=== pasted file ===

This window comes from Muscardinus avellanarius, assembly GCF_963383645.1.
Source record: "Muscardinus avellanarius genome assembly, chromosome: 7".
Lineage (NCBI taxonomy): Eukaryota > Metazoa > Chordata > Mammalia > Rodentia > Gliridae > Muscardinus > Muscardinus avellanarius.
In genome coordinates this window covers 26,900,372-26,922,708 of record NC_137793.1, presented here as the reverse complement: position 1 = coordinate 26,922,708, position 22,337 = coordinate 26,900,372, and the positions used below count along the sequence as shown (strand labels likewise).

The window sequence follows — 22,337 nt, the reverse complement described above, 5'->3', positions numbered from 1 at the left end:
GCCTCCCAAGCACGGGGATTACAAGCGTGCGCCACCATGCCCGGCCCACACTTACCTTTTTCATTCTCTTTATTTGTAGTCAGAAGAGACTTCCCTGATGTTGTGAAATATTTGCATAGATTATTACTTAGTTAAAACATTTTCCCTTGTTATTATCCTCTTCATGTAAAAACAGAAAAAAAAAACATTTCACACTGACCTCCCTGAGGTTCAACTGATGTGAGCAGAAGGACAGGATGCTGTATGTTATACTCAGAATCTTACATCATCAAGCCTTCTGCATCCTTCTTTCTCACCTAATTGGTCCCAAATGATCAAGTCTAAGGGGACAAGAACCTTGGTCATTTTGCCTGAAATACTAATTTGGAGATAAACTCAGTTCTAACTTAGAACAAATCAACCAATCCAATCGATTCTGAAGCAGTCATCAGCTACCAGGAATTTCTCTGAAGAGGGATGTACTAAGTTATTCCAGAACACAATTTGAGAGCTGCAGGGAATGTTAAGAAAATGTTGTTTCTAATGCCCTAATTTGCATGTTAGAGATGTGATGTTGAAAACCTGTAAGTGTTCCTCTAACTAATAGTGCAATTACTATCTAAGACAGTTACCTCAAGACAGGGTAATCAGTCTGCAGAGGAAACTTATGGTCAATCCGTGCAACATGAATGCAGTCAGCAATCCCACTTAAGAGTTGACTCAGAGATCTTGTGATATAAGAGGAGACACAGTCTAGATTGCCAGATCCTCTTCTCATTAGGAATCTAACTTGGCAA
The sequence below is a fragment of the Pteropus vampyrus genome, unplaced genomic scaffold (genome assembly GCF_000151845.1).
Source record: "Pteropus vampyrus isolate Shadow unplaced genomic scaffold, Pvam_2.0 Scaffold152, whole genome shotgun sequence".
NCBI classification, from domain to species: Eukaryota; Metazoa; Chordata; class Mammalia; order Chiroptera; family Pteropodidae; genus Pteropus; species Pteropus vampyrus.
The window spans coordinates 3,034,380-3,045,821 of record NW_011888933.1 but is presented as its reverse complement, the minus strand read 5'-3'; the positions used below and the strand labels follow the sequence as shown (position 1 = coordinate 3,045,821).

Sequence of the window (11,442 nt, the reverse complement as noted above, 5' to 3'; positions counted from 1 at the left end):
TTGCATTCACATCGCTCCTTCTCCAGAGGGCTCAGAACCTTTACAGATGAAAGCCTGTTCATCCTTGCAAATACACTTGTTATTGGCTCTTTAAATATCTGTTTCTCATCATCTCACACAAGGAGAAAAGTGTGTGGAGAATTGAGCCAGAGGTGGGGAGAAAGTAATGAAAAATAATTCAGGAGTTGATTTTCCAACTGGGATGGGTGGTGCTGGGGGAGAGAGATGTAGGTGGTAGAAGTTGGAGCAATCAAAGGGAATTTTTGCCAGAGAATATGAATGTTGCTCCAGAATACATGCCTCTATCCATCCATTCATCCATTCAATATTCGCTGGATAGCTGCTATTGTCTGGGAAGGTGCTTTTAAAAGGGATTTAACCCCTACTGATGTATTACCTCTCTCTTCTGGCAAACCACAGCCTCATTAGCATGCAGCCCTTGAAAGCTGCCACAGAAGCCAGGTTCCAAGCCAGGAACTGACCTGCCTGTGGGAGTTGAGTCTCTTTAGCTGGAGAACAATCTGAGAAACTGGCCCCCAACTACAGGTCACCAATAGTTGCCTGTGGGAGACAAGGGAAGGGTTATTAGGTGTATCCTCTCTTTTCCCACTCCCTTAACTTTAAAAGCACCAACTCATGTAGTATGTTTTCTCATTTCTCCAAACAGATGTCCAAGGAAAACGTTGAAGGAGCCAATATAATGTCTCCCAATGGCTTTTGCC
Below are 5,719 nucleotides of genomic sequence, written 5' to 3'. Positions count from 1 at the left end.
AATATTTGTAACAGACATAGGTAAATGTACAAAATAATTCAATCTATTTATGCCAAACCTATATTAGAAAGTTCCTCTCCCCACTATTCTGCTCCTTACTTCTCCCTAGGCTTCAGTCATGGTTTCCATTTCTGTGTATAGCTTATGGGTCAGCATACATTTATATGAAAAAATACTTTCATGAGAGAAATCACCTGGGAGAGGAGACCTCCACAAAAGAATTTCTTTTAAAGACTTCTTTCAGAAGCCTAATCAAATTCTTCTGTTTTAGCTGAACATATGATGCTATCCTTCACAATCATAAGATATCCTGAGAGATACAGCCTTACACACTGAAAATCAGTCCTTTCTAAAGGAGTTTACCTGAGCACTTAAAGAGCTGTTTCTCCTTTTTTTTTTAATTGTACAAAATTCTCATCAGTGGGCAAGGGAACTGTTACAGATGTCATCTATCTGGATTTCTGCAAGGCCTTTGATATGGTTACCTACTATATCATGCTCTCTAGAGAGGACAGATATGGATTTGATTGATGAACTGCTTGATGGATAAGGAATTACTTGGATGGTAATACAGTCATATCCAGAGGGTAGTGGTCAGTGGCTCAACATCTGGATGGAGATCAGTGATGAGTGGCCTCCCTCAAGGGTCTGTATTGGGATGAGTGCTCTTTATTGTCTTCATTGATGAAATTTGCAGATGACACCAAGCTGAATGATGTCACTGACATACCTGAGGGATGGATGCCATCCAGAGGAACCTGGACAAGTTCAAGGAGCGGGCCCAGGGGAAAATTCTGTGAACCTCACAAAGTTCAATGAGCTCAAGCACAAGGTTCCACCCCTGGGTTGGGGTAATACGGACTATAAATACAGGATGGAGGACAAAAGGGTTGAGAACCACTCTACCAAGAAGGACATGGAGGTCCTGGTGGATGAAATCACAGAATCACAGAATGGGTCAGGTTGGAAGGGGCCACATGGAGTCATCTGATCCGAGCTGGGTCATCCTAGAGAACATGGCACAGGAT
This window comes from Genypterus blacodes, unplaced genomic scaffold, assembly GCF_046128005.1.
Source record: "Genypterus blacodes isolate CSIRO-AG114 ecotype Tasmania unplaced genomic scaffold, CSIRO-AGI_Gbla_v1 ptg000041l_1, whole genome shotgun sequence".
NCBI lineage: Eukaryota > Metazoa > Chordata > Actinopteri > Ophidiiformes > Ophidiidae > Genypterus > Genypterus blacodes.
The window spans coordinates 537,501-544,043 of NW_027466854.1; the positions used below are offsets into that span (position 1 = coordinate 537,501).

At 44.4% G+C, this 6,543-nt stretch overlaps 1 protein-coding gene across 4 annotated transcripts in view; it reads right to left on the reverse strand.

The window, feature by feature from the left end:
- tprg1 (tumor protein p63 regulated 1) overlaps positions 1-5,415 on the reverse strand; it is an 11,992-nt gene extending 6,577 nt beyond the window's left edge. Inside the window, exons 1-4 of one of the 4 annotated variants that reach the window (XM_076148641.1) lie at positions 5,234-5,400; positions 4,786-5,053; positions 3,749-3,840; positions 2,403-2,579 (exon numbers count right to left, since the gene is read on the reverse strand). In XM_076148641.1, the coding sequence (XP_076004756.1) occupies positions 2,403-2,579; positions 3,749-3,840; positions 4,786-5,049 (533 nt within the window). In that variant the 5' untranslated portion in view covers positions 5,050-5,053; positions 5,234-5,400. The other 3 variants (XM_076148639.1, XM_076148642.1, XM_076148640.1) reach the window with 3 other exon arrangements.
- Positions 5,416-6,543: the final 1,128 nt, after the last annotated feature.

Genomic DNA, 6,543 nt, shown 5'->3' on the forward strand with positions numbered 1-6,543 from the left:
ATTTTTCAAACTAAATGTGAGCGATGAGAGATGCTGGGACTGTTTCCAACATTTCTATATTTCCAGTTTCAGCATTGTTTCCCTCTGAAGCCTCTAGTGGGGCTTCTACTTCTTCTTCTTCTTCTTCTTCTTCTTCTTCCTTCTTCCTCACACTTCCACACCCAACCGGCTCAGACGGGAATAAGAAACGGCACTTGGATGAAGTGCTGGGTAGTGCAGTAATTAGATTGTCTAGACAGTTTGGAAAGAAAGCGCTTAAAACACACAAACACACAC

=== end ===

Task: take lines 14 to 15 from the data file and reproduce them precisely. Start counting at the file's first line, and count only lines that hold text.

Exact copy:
AATATTTGTAACAGACATAGGTAAATGTACAAAATAATTCAATCTATTTATGCCAAACCTATATTAGAAAGTTCCTCTCCCCACTATTCTGCTCCTTACTTCTCCCTAGGCTTCAGTCATGGTTTCCATTTCTGTGTATAGCTTATGGGTCAGCATACATTTATATGAAAAAATACTTTCATGAGAGAAATCACCTGGGAGAGGAGACCTCCACAAAAGAATTTCTTTTAAAGACTTCTTTCAGAAGCCTAATCAAATTCTTCTGTTTTAGCTGAACATATGATGCTATCCTTCACAATCATAAGATATCCTGAGAGATACAGCCTTACACACTGAAAATCAGTCCTTTCTAAAGGAGTTTACCTGAGCACTTAAAGAGCTGTTTCTCCTTTTTTTTTTAATTGTACAAAATTCTCATCAGTGGGCAAGGGAACTGTTACAGATGTCATCTATCTGGATTTCTGCAAGGCCTTTGATATGGTTACCTACTATATCATGCTCTCTAGAGAGGACAGATATGGATTTGATTGATGAACTGCTTGATGGATAAGGAATTACTTGGATGGTAATACAGTCATATCCAGAGGGTAGTGGTCAGTGGCTCAACATCTGGATGGAGATCAGTGATGAGTGGCCTCCCTCAAGGGTCTGTATTGGGATGAGTGCTCTTTATTGTCTTCATTGATGAAATTTGCAGATGACACCAAGCTGAATGATGTCACTGACATACCTGAGGGATGGATGCCATCCAGAGGAACCTGGACAAGTTCAAGGAGCGGGCCCAGGGGAAAATTCTGTGAACCTCACAAAGTTCAATGAGCTCAAGCACAAGGTTCCACCCCTGGGTTGGGGTAATACGGACTATAAATACAGGATGGAGGACAAAAGGGTTGAGAACCACTCTACCAAGAAGGACATGGAGGTCCTGGTGGATGAAATCACAGAATCACAGAATGGGTCAGGTTGGAAGGGGCCACATGGAGTCATCTGATCCGAGCTGGGTCATCCTAGAGAACATGGCACAGGAT
This window comes from Genypterus blacodes, unplaced genomic scaffold, assembly GCF_046128005.1.